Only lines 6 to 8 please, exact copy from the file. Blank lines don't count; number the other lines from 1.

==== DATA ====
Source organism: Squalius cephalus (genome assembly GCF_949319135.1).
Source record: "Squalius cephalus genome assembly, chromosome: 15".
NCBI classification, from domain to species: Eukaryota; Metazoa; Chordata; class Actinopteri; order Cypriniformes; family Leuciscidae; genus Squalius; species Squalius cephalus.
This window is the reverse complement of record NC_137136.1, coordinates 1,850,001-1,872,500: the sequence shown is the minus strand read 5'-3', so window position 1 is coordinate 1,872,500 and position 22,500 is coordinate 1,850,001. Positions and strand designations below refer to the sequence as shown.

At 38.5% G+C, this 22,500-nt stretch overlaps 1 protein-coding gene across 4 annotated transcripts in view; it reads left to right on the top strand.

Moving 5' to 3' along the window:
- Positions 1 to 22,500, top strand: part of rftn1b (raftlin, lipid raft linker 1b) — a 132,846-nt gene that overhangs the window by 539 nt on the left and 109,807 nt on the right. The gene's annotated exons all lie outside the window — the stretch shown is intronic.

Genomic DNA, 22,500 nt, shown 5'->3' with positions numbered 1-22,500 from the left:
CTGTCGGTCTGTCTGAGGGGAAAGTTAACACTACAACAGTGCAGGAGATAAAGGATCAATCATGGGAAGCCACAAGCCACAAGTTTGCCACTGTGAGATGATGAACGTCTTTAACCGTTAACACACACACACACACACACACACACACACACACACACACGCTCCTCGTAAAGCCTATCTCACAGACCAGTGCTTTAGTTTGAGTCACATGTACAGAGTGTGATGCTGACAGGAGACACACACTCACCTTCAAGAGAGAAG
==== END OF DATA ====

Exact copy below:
Moving 5' to 3' along the window:
- Positions 1 to 22,500, top strand: part of rftn1b (raftlin, lipid raft linker 1b) — a 132,846-nt gene that overhangs the window by 539 nt on the left and 109,807 nt on the right. The gene's annotated exons all lie outside the window — the stretch shown is intronic.

Genomic DNA, 22,500 nt, shown 5'->3' with positions numbered 1-22,500 from the left: